» S3

Kind: Standard (with locking via DynamoDB)

Stores the state as a given key in a given bucket on Amazon S3. This backend also supports state locking and consistency checking via Dynamo DB, which can be enabled by setting the dynamodb_table field to an existing DynamoDB table name.

» Example Configuration

terraform {
  backend "s3" {
    bucket = "mybucket"
    key    = "path/to/my/key"
    region = "us-east-1"
  }
}

This assumes we have a bucket created called mybucket. The Terraform state is written to the key path/to/my/key.

Note that for the access credentials we recommend using a partial configuration.

» S3 Bucket Permissions

Terraform will need the following AWS IAM permissions on the target backend bucket:

This is seen in the following AWS IAM Statement:

{
  "Version": "2012-10-17",
  "Statement": [
    {
      "Effect": "Allow",
      "Action": "s3:ListBucket",
      "Resource": "arn:aws:s3:::mybucket"
    },
    {
      "Effect": "Allow",
      "Action": ["s3:GetObject", "s3:PutObject"],
      "Resource": "arn:aws:s3:::mybucket/path/to/my/key"
    }
  ]
}

» DynamoDB Table Permissions

If you are using state locking, Terraform will need the following AWS IAM permissions on the DynamoDB table (arn:aws:dynamodb:::table/mytable):

This is seen in the following AWS IAM Statement:

{
  "Version": "2012-10-17",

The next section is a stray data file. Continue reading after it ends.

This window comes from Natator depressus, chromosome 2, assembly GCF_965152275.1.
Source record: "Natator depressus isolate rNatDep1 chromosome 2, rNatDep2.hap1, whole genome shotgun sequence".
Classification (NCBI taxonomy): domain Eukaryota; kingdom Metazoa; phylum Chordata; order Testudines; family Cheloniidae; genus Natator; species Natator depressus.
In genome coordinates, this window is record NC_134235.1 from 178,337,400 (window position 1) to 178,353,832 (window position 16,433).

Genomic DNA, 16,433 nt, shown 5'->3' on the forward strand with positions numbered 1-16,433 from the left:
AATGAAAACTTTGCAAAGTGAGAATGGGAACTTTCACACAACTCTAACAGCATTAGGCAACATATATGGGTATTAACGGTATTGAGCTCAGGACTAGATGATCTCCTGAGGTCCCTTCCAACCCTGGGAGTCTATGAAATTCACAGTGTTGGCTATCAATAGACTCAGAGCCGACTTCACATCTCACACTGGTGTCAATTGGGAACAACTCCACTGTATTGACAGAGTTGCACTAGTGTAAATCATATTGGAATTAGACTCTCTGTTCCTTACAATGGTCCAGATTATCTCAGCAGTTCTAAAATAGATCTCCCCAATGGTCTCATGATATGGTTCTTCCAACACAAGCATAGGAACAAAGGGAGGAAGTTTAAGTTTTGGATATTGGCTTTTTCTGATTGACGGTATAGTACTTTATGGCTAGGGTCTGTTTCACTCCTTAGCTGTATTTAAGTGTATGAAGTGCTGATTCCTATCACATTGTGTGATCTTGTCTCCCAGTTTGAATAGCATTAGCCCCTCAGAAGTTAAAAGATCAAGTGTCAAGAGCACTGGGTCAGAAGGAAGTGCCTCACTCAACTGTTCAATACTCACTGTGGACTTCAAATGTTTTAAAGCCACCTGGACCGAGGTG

"Statement": [
    {
      "Effect": "Allow",
      "Action": [
        "dynamodb:GetItem",
        "dynamodb:PutItem",
        "dynamodb:DeleteItem"
      ],
      "Resource": "arn:aws:dynamodb:*:*:table/mytable"
    }
  ]
}

» Using the S3 remote state

To make use of the S3 remote state we can use the terraform_remote_state data source.

data "terraform_remote_state" "network" {
  backend = "s3"
  config {
    bucket = "terraform-state-prod"
    key    = "network/terraform.tfstate"
    region = "us-east-1"
  }
}

The terraform_remote_state data source will return all of the root module outputs defined in the referenced remote state (but not any outputs from nested modules unless they are explicitly output again in the root). An example output might look like:

data.terraform_remote_state.network:
  id = 2016-10-29 01:57:59.780010914 +0000 UTC
  addresses.# = 2
  addresses.0 = 52.207.220.222
  addresses.1 = 54.196.78.166
  backend = s3
  config.% = 3
  config.bucket = terraform-state-prod
  config.key = network/terraform.tfstate
  config.region = us-east-1
  elb_address = web-elb-790251200.us-east-1.elb.amazonaws.com
  public_subnet_id = subnet-1e05dd33

» Configuration variables

The following configuration options or environment variables are supported:

  • bucket - (Required) The name of the S3 bucket.
  • key - (Required) The path to the state file inside the bucket. When using a non-default workspace, the state path will be /workspace_key_prefix/workspace_name/key
  • region / AWS_DEFAULT_REGION - (Optional) The region of the S3 bucket.
  • endpoint / AWS_S3_ENDPOINT - (Optional) A custom endpoint for the S3 API.
  • encrypt - (Optional) Whether to enable server side encryption of the state file.
  • acl - Canned ACL to be applied to the state file.
  • access_key / AWS_ACCESS_KEY_ID - (Optional) AWS access key.
  • secret_key / AWS_SECRET_ACCESS_KEY - (Optional) AWS secret access key.
  • kms_key_id - (Optional) The ARN of a KMS Key to use for encrypting the state.
  • lock_table - (Optional, Deprecated) Use dynamodb_table instead.